OK, now put this all together and tell me why your hematocrit is a lousy indicator of water balance (as a matter of fact, a nigh-on USELESS indicator of dehydration), but a good indication of saline balance.

OK. You are walking down the street with a perfectly good crit of 40 and a serum sodium of 140 (and normal other lytes). You are accosted by someone with a sharp thing and before you know it, a whole lot of your circulating volume is running into the storm drain. Fortunately, you are whisked into a nearby ER immediately, having had your bleeding stopped by a nearby Boy Scout with good First Aid Merit Badge training (ummmm, I teach that too). The ER nurse draws a baseline crit and lytes. What are they?

OK, crit is still 40...because hct is a *percentage of the blood that is red cells*, not a count of the absolute number of red cells you have. So even if you lose a lot of your blood, your crit is unchanged. Until they start fluid-resuscitating you with.... normal (not half-normal) saline (or RL, which acts like it for purposes of this discussion).

Na+ is still 140, because you have lost saline (serum counts as saline) but not water.

Thought experiment time again. Take two tubes of whole blood, that is, serum and red cells. They both have a Hct ( which is often spoken as “crit”) of 40, that is, 40% of the volume of each tube is taken up solely by RBC's. We already know what happens if you add saline to one of them: the crit drops, right? But what happens to the crit of a tube of blood if you add water-- like D5W? Answer: Nothing. Why? Because the crit is a % of volume....and when you add water, the water travels into the cells too. So they swell up, and their %age size change means no change in the crit of the tube. They still take up (in this example) 40% of the volume. What happens if, instead of adding water to your original tube of hct=40 blood, you evaporate half of the water out of it? (The answer is NOT, "Make gravy." Shame on you.) No, the hct stays the same, because the cells lose water too, and they shrink as much as the liquidy part did. Same percentage of red cells in the resulting volume = no change in hematocrit.

So. When you have someone dehyrated (as evidenced by their elevated serum Na+), you give him water (or D5W). This dilutes his serum Na+ back towards normal and allows his shrunken dehydrated cells to regain their girlish plumpness. Normal saline will not help, as it will not change the serum sodium level ("Saline is not sodium and water") and will not move into cells to restore their lost water content ("Saline stays, water travels.")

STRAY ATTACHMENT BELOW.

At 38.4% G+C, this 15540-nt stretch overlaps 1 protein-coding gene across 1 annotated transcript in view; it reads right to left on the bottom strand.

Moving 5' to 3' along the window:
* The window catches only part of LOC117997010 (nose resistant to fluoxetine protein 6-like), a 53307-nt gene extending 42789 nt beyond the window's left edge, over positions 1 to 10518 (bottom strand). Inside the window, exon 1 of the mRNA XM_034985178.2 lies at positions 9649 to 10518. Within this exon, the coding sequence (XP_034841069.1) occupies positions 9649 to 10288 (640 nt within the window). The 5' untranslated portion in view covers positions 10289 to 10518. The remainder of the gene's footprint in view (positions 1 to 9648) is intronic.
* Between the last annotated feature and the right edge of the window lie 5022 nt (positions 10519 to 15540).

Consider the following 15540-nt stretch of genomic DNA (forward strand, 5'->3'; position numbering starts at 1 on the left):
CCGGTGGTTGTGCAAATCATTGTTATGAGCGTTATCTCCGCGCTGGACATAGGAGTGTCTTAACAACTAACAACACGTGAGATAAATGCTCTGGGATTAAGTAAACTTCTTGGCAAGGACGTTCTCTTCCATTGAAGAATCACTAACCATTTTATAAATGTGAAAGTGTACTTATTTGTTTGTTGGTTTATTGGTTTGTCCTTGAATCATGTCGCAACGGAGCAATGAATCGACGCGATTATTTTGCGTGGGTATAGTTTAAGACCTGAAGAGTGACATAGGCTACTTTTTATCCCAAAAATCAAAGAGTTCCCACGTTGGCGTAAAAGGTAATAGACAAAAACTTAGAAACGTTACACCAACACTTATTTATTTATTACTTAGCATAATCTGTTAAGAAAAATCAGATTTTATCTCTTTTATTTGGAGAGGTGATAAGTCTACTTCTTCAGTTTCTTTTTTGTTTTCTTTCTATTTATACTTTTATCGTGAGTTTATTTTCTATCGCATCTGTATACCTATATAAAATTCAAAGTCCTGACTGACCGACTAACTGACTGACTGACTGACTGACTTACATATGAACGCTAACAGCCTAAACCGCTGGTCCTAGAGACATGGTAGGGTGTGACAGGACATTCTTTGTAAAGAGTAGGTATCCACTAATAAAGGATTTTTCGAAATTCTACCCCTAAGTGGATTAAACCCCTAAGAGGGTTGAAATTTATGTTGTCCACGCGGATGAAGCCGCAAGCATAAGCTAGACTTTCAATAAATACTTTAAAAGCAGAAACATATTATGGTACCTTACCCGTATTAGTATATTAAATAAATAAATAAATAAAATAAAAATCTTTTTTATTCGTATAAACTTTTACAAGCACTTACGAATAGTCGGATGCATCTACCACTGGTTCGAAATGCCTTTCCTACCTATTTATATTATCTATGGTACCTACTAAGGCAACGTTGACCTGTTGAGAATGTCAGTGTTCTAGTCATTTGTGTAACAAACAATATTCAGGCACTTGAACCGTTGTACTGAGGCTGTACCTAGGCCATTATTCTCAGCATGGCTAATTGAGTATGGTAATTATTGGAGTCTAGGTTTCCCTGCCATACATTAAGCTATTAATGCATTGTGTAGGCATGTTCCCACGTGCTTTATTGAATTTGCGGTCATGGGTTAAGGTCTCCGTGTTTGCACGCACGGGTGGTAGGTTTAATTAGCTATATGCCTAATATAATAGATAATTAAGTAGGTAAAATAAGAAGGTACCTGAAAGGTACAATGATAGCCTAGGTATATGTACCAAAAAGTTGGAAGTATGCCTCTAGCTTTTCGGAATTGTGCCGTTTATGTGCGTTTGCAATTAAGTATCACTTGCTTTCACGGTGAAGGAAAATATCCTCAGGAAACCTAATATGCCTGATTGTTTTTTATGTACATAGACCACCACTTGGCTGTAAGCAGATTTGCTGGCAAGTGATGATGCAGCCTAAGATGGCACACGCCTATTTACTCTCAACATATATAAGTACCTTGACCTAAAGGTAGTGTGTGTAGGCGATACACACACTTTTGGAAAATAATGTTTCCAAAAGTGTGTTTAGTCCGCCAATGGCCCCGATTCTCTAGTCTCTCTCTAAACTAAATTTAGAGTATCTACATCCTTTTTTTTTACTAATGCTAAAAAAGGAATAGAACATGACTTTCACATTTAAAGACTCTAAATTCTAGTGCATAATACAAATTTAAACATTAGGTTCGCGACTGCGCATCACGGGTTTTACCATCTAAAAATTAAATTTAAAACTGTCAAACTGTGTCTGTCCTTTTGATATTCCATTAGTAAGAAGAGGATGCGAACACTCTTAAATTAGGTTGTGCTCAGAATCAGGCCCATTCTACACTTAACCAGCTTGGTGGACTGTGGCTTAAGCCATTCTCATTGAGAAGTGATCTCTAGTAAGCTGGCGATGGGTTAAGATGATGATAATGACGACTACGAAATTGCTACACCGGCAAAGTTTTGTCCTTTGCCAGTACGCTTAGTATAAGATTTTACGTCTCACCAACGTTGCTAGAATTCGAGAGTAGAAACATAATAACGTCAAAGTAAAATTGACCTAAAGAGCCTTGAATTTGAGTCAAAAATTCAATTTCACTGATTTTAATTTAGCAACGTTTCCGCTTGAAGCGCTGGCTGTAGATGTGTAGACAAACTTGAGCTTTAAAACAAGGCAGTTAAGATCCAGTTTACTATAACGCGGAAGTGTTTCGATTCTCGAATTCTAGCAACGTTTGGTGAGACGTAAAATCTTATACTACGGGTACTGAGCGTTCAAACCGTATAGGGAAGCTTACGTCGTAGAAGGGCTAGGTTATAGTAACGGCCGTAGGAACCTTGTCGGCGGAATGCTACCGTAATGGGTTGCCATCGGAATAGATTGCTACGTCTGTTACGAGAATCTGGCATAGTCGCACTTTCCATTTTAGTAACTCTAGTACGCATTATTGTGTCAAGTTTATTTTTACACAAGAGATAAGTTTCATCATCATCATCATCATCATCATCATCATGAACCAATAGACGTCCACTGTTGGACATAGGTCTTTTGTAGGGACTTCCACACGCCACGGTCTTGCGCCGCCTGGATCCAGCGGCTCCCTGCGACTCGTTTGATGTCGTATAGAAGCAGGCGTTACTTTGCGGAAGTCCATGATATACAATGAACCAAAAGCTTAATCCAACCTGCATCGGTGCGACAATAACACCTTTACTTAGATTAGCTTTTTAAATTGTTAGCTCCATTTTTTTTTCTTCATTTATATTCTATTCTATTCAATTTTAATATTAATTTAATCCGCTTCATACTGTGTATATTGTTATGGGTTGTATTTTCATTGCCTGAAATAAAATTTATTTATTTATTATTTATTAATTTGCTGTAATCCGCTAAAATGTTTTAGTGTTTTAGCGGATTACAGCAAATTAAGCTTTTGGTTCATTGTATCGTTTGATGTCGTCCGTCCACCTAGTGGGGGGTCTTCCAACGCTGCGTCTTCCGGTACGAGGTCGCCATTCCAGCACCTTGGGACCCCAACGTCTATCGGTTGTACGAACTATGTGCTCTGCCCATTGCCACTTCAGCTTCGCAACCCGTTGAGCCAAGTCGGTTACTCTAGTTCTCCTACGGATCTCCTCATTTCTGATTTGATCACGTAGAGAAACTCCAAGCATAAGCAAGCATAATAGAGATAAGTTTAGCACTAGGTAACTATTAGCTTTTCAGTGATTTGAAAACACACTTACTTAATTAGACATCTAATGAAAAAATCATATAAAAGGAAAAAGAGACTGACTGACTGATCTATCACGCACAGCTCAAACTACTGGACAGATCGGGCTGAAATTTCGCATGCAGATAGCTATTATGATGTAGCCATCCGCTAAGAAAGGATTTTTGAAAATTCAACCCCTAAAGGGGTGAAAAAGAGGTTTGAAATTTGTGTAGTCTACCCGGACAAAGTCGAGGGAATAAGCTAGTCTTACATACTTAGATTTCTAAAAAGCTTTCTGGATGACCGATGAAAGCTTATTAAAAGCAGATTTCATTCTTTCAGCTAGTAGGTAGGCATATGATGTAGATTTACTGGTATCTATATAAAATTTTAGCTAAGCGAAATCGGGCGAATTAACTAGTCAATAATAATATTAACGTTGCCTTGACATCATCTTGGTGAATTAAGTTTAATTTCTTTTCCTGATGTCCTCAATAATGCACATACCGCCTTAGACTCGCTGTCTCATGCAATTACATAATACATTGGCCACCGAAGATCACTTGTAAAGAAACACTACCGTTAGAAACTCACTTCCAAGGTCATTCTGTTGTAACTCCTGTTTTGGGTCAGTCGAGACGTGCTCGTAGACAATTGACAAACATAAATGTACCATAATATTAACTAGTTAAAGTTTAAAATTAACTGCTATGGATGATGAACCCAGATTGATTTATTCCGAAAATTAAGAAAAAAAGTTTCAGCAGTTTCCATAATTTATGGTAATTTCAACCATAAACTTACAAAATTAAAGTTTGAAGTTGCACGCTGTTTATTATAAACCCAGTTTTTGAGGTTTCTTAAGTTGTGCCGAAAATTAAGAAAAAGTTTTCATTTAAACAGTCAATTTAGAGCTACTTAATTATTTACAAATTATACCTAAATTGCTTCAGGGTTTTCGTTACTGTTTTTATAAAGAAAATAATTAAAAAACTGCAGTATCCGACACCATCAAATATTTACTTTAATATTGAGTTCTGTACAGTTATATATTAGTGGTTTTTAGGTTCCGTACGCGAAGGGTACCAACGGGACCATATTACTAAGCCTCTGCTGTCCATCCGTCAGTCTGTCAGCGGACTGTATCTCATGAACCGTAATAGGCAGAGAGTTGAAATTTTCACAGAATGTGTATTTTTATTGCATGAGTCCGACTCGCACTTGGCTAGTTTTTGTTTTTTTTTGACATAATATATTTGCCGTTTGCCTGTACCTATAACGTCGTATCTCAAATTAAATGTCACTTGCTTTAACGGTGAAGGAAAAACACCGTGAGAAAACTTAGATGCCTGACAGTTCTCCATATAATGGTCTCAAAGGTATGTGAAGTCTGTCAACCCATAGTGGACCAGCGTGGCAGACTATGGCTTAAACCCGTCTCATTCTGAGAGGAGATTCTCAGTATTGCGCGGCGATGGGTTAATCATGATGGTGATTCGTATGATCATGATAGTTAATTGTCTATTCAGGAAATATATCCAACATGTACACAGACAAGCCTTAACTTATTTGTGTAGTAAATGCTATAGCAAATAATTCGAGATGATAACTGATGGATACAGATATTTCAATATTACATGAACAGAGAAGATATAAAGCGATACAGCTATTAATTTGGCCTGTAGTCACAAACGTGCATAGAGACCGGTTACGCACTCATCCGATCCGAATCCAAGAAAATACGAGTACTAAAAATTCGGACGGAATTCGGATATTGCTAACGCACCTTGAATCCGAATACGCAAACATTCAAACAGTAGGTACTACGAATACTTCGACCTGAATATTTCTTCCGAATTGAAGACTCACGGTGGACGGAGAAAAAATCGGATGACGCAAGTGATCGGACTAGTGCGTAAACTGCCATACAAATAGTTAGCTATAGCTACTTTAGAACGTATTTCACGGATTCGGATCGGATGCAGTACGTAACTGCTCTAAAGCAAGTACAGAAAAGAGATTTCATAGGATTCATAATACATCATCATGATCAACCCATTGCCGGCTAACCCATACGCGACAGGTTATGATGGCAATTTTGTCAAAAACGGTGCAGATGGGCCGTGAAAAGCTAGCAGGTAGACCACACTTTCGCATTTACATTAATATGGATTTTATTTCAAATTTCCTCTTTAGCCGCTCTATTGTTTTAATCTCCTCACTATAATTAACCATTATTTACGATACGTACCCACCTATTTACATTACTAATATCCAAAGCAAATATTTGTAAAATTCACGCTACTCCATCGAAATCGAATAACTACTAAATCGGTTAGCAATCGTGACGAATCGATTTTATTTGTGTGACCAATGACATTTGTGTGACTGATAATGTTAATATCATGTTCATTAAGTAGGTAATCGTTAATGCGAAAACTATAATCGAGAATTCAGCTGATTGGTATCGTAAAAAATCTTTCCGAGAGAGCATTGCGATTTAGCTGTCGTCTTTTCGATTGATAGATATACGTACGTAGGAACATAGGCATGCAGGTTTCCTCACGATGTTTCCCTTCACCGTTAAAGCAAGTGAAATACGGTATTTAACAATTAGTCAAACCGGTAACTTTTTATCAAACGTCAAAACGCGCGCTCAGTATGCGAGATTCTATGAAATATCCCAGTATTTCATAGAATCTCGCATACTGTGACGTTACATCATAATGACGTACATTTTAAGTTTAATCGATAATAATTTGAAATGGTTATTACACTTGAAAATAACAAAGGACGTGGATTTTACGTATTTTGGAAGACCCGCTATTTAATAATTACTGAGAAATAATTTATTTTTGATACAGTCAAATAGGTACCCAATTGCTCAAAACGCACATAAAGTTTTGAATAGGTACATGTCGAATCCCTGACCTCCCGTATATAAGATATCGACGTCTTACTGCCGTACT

If you have someone who is hypovolemic, as evidenced by (hmmm? what? how do you assess hypovolemia? How about BP, CVP, JVD, PAd, LVEDP, etc? You pick 'em), you give him saline, which goes into his vascular space where you want it for circulating volume but doesn't go anywhere else. D5W will not do the job, as it will travel into cells (not just RBC's, but all cells, and most of it will thus not be available in the vascular space to make blood pressure).

So why do dehydrated old ladies have high crits AND high serum Na+'s? Well, as I was fond of telling my students, it's perfectly possible to have two things wrong at once.

Let's look at a couple of people and see if that helps.

1) Serum Na+ 140, Hct 25, BP 110/60. OK, so this guy is relatively anemic, but his circulating volume is OK (as evidenced by an adequate BP) and his water balance is fine (as evidenced by his normal Na+). Who does this? Well, anemia can have many causes, but if he comes in with a hx of a recent bleed with fluid resuscitation, you could guess that he had a perfectly good crit until he lost some red cells out his GI bleed or stab wound or bloody ortho surgery or something, and we were stingy and just gave him NS back. His crit is called "dilutional," as in, "His red cells are floating in saline."

2) Serum Na+ 118, Hct 40, BP 110/60. This guy has 'way too much water on board, as evidenced by his Na+ that's 'way low ("dilutional" too). We call him hyponatremic, but it's not that he has lost sodium (in most cases), it's that he retained too much water. He hasn't lost saline, as evidenced by his decent BP ("Saline is not sodium and water"). Who does this? Well, remember the dread "SIADH"? "Syndrome of inappropriate antidiuretic hormone"? Lessee.... inappropriate, ummm, too much. Antidiuretic, ummmm, doesn't allow diuresis, holds onto water.... Bingo. He's retaining water, and his Na+ is called "dilutional" because all those little Na+s are floating around in too much water. Some degree of SIAHD is actually pretty common--- you can do it with anesthesia, mechanical ventilation (there's stretch receptors in the lungs, see, and....oh, later), and a host of common meds. Of course, you can also get a low serum sodium in a hurry if some fool tanks you rapidly with a liter or two of D5W, or , like that poor woman in a SoCal radio contest, you drink a ton of plain water over a short period of time. She died of acute cerebral edema when her brain swelled up faster than her skull would stretch to accommodate it.